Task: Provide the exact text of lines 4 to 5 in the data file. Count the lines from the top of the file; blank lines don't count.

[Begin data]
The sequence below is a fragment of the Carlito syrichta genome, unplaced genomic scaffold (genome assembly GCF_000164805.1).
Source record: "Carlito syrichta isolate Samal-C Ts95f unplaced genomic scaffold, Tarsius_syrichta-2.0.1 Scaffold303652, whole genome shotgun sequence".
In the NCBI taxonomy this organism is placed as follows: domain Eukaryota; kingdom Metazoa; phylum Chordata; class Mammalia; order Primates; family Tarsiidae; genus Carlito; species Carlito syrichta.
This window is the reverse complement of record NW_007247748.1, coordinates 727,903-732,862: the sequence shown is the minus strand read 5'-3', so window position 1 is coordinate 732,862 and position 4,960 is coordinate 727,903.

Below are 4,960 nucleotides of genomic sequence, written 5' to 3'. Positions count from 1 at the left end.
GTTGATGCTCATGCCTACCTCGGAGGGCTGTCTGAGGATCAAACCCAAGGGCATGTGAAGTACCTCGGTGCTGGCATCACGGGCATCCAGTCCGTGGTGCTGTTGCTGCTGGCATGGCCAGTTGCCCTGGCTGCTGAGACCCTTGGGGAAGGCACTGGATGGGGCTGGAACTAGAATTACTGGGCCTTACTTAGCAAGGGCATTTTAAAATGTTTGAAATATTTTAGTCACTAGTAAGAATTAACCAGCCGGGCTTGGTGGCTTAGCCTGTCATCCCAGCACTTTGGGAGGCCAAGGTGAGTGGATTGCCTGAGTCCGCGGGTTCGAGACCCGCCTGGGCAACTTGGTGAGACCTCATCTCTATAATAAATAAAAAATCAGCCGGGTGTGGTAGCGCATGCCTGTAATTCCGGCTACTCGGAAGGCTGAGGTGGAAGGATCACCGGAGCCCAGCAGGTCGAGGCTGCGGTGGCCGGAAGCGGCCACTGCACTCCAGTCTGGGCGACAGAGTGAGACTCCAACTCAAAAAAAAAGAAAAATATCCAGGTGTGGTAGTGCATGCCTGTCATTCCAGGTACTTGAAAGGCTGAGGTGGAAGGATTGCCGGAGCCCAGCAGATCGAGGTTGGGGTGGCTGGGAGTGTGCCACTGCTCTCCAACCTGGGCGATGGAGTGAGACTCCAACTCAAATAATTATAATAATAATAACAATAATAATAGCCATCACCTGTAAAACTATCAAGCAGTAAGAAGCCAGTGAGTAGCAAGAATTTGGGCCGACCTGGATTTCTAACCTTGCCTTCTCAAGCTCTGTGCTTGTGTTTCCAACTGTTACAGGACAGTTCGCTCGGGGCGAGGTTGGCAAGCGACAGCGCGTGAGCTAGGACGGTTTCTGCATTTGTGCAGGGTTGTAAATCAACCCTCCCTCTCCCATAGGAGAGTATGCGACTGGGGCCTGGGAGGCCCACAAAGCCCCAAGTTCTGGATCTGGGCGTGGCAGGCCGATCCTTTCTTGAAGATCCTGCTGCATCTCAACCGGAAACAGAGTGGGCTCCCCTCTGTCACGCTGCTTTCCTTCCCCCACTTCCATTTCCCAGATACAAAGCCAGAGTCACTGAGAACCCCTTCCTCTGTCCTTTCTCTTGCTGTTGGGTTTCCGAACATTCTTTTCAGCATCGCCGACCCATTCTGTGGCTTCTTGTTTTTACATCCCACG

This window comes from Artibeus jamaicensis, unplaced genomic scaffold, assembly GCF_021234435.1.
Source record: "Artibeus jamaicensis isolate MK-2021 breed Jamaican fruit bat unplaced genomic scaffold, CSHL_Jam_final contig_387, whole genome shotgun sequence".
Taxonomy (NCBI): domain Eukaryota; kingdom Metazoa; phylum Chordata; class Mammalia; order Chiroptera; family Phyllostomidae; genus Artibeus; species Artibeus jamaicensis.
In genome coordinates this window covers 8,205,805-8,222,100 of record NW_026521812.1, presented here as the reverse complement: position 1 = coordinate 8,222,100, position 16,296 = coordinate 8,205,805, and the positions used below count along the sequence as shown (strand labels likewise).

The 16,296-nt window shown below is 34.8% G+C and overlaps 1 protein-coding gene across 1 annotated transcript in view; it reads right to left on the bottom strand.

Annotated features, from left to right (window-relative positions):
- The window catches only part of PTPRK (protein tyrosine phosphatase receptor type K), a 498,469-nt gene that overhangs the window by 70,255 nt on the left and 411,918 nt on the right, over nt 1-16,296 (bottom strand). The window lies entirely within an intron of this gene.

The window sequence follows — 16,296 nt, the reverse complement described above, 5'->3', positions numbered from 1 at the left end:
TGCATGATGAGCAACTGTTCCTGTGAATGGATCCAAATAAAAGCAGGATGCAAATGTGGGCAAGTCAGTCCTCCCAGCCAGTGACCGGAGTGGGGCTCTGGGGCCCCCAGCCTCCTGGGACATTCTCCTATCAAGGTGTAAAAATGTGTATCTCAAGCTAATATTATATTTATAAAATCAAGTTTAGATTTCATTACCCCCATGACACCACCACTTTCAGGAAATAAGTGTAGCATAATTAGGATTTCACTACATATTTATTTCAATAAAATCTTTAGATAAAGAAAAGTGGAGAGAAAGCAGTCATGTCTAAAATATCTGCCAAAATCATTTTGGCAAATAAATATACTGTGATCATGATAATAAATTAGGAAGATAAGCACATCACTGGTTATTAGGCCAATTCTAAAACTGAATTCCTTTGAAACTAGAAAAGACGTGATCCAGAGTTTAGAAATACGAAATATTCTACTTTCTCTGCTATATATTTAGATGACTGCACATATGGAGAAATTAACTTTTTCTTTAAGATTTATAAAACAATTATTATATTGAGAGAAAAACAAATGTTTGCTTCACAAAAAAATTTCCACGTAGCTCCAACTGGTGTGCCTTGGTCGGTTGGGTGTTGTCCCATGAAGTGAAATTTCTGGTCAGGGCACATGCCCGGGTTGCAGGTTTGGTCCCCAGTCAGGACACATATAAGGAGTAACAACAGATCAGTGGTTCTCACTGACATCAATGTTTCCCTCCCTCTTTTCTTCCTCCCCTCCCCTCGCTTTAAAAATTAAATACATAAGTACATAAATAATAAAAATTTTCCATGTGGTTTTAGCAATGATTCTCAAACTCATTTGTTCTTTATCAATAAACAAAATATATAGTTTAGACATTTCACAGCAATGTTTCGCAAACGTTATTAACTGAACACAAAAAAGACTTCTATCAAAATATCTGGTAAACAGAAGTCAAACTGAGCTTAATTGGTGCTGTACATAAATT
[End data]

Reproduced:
This window is the reverse complement of record NW_007247748.1, coordinates 727,903-732,862: the sequence shown is the minus strand read 5'-3', so window position 1 is coordinate 732,862 and position 4,960 is coordinate 727,903.

Below are 4,960 nucleotides of genomic sequence, written 5' to 3'. Positions count from 1 at the left end.